September 3, 2021
It’s far too easy to get lost in the endless scroll of social media. That’s why being distinctive is so important – it’s how you make your brand recognisable and memorable, even in a sea of similar messages.
Distinctive branding sets you apart from the rest. It means that people identify you with your message and keep your brand in mind for longer. Otherwise, you run the risk of your messaging being attributed to another brand – or indistinguishable from your general category or sector.
So, distinctiveness is the goal – but how does it work in reality? Social media are personal spaces for many people, so they can’t quite be treated like any other advertising real estate. That’s why strong, consistent and recognisable branding can be such a challenge on social.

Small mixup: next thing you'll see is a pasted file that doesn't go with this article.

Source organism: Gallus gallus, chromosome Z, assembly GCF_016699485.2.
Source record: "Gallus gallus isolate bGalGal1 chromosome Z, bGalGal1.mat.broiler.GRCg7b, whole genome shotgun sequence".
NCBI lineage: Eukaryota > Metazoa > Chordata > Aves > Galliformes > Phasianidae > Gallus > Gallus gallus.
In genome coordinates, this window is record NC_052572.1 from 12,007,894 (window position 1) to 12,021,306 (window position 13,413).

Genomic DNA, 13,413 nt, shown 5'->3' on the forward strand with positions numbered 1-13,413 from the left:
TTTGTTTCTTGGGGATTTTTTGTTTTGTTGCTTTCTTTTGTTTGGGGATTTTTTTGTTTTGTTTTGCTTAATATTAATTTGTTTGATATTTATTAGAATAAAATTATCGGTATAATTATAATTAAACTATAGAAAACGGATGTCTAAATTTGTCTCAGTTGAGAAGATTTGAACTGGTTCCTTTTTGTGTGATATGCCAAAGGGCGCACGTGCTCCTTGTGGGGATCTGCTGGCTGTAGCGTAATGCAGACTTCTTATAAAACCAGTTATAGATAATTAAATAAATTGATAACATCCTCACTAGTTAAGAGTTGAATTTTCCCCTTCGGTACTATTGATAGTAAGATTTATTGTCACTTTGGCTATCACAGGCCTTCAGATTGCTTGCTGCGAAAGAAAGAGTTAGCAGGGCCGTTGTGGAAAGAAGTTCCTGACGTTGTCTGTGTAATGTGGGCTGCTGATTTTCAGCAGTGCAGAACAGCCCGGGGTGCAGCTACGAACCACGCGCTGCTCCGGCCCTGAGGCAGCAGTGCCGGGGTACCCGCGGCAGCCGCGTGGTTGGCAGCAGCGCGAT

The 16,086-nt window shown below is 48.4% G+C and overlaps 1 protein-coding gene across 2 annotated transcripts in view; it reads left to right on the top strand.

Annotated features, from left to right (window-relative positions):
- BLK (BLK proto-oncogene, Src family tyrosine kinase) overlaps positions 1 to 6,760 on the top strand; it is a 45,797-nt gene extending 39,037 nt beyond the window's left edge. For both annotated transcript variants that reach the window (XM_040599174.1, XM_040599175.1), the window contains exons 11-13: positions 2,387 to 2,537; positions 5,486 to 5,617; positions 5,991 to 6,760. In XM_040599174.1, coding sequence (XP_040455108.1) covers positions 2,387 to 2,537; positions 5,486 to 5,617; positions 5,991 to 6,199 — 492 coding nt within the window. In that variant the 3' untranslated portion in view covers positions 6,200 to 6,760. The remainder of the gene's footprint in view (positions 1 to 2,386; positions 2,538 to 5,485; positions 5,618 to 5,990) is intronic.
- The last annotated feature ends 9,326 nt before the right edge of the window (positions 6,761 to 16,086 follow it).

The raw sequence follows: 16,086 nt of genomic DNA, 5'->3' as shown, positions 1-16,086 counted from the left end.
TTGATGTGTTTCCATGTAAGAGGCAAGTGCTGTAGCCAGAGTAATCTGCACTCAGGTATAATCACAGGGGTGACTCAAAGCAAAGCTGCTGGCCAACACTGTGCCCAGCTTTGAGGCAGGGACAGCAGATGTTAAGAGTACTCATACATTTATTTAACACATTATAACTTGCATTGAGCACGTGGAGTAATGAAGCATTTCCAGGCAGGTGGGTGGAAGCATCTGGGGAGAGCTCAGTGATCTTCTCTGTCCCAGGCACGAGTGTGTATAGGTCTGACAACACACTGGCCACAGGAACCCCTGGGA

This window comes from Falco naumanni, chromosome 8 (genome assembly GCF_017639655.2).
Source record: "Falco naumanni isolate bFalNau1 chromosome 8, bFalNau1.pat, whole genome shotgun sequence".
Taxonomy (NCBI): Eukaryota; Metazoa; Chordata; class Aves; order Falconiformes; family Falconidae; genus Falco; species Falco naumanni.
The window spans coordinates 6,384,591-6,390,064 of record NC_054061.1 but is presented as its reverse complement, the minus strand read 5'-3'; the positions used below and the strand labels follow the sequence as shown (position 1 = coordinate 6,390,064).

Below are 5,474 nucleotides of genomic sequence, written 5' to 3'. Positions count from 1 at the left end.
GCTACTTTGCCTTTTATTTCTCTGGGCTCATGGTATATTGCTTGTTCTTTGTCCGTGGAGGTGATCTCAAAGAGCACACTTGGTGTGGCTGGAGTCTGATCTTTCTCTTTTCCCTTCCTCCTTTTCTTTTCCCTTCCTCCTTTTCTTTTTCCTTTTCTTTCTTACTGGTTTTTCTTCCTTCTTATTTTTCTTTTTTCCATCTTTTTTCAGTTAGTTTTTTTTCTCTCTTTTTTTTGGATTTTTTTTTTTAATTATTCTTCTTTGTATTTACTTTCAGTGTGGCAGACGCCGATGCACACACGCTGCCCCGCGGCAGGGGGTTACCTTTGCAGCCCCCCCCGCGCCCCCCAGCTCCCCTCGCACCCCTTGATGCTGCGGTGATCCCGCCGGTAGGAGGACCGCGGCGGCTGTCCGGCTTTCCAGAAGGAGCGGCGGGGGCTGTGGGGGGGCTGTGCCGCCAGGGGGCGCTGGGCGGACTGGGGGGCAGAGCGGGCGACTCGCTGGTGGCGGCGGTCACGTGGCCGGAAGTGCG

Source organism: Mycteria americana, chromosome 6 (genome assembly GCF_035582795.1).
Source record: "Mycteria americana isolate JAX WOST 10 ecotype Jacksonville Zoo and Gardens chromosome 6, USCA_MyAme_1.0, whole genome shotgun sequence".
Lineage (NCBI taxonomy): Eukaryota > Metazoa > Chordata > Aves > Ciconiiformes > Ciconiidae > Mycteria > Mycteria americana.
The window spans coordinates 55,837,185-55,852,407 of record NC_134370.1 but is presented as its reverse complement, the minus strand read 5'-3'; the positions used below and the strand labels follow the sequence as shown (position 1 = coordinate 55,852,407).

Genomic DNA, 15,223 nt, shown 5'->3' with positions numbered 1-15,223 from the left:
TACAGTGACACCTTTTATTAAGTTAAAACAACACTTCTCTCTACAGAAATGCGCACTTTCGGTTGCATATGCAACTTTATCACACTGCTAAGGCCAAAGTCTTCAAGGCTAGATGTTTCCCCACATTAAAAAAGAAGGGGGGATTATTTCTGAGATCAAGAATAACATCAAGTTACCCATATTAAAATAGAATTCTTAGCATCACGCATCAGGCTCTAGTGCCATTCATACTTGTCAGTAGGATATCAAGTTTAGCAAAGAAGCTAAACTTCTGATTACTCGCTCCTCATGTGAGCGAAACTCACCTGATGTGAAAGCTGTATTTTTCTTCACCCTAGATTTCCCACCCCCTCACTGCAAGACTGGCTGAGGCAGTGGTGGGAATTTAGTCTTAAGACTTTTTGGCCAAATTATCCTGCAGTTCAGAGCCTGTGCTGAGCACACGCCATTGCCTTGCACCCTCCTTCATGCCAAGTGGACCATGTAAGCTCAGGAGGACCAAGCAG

Branding used to be about differentiation – what your brand did differently from others in your market. Now, distinctiveness is key. Rather than focusing on what you do, it’s about creating a highly identifiable representation of your brand.
Colour, shape, font, logo, packaging – all the elements of your brand contribute to how distinctive it is. Your level of brand distinction is about how well those elements are recognised by customers, especially when seen with similar brands in your market. People need to not just recognise your branding but also mentally link it to your business and messaging.
You may have developed branding that looks distinctive at first glance – whether bright and bold, clean and simple, cute and kooky – but disappears into a mass of similar-looking elements when grouped with other brands.